If any councillor dares oppose Mayor Watson on these issues, they are shut out and not given access to core city committees, or the ability to meaningfully advocate for their ward or their issues.

Under Mayor Watson, we have been living in a city that has been reluctant to dream big or to take the courageous steps that other cities across the world have already taken. We have been stymied by a vision (or a lack thereof) that sees all of us simply as “taxpayers” and not as the multidimensional members of larger communities that we are. 

It is this kind of narrow vision that leads people to brand our city as “boring”, the one that “fun forgot.” It doesn’t have to be this way. When we strive for greater social justice and material improvements, we can have a city that is not only focused on core values of greater equity and inclusion, but that has fun too.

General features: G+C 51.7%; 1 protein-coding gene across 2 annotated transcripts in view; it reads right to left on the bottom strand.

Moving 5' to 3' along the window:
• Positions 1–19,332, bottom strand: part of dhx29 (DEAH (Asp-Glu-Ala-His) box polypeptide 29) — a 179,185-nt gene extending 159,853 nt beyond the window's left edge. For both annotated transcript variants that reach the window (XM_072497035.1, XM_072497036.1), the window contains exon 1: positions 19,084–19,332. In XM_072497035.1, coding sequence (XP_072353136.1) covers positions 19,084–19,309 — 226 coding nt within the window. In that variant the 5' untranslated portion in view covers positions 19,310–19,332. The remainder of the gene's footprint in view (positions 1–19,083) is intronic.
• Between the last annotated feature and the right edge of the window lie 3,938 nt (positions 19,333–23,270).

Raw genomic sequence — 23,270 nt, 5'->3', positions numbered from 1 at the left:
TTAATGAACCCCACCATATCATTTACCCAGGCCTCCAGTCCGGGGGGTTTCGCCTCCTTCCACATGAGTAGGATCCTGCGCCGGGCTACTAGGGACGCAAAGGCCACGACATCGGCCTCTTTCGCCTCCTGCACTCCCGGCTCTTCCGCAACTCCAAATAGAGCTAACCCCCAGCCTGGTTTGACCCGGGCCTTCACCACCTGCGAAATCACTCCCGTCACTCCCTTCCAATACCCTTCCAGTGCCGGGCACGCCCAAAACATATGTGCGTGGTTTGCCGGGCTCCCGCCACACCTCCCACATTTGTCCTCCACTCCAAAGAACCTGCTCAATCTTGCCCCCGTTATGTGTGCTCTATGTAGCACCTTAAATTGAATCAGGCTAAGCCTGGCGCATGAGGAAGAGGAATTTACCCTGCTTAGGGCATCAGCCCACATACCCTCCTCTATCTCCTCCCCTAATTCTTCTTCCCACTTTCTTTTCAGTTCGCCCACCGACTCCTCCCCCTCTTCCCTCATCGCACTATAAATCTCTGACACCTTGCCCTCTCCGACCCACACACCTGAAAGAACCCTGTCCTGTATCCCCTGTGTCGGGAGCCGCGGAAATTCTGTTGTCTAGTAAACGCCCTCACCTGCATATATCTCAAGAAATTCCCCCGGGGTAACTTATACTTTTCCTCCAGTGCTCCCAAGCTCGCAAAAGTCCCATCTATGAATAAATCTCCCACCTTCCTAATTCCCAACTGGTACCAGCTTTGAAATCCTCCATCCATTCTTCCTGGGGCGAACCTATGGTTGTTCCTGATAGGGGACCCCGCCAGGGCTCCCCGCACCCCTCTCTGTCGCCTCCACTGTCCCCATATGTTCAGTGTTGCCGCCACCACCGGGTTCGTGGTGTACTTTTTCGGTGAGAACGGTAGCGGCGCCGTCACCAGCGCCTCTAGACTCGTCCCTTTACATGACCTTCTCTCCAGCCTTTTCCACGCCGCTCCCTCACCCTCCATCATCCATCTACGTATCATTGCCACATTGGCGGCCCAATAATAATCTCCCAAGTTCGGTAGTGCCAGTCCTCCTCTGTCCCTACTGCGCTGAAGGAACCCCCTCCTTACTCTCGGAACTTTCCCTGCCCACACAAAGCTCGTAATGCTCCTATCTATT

Watson’s exit creates an opening for change and an opportunity for many across Ottawa who want to build a better, more imaginative city and see a bold step forward towards tackling inequalities in our neighbourhoods and communities.

In fact, that is exactly why we founded Horizon Ottawa in May of 2020. We came together because we wanted to fight for a city free of developer influence and to give residents a vehicle to push for change in a meaningful and powerful way. 

For our part, we are working to build the largest grassroots electoral movement this city has ever seen, something we hope will pay off in 2022. Help us elect a council that will finally build the city we all deserve.

4 Replies to “Watson’s departure is an opportunity to build a better city”